Military Buff Was Fast With a Joke

December 28, 2001

Tom Butler was a uniformed police officer, working the corner of 114th Street and Atlantic Avenue in Richmond Hill, Queens, in the summer of 1987. That's where Martha Butler got off the bus after work, and where she first saw her future husband.

"It was love at first sight," she said. "I asked him a question about getting somewhere, and that's how we met."

After running into each other a few more times, the two went out for a slice of pizza. By 1993, they were married and living in their own house in Smithtown. Butler became a firefighter 12 years ago, and the couple has three children: Sean, 6, Kelly, 4, and Patrick, 9 months.

"He always said I fell in love with him because of the uniform," his wife said, but she said it was his "baby face," his friendly demeanor and the way he made her laugh.

The relationship was a case of "opposites attract." She was the serious one, and he was always ready with a joke, playing off what others said to create funny new meanings.

Butler, 37, was a military history buff, making models of planes and boats and dragging her through museums and historic sites. "It would make his hair stand up," his wife said. "And me, I'd be like 'OK, let's go.'"

And, when it came to dispositions, his wife was the worrywart. "He never worried," she said. "He was the one who was like, 'Don't worry about it. Let's just do it.'"

But the two had a great deal in common, too. Both loved the outdoors - biking, running, hiking, skiing, diving, "any kind of sport," his wife said.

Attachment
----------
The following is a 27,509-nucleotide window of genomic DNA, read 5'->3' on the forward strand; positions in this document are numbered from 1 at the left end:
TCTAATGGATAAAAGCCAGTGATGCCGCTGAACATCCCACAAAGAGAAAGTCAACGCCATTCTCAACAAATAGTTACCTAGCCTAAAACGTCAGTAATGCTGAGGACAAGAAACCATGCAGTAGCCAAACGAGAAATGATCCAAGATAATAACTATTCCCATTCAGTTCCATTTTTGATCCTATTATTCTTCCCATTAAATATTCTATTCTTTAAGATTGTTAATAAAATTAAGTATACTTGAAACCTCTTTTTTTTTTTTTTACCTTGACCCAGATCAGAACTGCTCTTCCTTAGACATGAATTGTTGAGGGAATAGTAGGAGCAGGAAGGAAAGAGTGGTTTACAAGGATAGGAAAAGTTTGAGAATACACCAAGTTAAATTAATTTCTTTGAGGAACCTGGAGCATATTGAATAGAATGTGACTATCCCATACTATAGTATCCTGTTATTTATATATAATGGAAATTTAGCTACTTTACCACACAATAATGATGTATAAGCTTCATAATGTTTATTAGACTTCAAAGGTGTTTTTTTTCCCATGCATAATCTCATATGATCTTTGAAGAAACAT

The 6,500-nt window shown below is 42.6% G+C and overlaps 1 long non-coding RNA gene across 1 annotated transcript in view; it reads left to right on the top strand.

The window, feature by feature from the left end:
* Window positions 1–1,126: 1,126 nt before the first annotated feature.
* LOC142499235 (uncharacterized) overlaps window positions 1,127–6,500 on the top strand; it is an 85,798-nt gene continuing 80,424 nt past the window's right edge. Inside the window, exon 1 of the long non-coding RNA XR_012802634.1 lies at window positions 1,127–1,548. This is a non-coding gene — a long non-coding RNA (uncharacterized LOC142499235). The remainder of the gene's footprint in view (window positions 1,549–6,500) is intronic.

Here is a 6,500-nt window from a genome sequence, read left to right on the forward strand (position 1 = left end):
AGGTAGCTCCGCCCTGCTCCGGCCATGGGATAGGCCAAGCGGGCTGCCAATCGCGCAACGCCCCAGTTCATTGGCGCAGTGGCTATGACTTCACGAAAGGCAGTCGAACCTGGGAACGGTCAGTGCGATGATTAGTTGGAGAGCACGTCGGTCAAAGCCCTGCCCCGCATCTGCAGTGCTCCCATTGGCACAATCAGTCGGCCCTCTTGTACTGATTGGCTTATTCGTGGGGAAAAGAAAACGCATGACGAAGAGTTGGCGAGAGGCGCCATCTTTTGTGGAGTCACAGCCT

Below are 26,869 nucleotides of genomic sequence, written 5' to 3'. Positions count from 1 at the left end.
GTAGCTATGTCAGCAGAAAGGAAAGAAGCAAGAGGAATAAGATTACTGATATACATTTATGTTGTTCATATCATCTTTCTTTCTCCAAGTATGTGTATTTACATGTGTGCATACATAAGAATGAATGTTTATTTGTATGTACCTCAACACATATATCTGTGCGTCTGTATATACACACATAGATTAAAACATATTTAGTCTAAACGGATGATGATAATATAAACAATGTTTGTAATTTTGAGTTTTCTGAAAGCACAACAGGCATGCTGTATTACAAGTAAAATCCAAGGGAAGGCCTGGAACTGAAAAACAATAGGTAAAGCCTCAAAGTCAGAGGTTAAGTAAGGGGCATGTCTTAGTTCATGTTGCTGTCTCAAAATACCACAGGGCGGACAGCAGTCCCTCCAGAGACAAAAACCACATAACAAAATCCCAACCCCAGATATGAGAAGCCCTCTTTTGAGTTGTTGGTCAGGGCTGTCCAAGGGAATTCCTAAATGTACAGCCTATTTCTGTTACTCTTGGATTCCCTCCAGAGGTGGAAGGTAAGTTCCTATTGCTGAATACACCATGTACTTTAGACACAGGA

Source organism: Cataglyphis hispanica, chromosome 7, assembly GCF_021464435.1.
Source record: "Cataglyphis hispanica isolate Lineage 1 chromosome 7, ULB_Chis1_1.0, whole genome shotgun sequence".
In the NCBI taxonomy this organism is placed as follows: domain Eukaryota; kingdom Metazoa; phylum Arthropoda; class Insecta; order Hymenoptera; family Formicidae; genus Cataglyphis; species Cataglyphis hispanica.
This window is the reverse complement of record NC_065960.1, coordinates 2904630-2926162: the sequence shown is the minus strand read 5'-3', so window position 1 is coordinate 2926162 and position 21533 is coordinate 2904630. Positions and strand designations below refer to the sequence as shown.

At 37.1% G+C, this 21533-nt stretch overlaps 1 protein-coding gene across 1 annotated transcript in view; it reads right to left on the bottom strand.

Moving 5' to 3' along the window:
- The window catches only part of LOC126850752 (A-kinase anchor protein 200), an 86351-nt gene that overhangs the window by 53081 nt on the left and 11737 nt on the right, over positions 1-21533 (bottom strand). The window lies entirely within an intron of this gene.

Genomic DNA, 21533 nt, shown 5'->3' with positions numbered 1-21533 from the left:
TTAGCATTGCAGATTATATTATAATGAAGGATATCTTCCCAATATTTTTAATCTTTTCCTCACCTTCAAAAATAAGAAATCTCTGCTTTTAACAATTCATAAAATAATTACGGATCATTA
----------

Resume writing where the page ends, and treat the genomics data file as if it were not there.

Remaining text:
They had the same adventurous spirit and the same dream - to buy a boat and sail around the Florida Keys. "We had it all mapped out," his wife said. "The kids would have to track us down, rather than the other way round. Like, 'Where's Mom and Dad this month?'"

Before they became parents, the couple traveled together to Hawaii and Florida and took ski trips to Pennsylvania. But after they had the children, money was tight. Still, she said, it was important to both of them that their children experience the thrill of adventure. So they arranged camping and fishing trips, days at the beach, "things that didn't involve money."

Butler was planning a trip to Disney World and hoped to take the family skiing this winter and to Lake George next summer.

"Now it was going to be us plus the kids doing adventurous stuff," his wife said. That plan changed when Butler was lost in the collapse of the World Trade Center towers, along with eight others from Squad 1, Park Slope, Brooklyn. He was believed to be in Tower Two, his wife said.

Even with her husband gone, she said, "I'd like to do all those things that we had planned to do in the beginning ... It's just going to be a little harder, because of him not being here."

-- Indrani Sen (Newsday)


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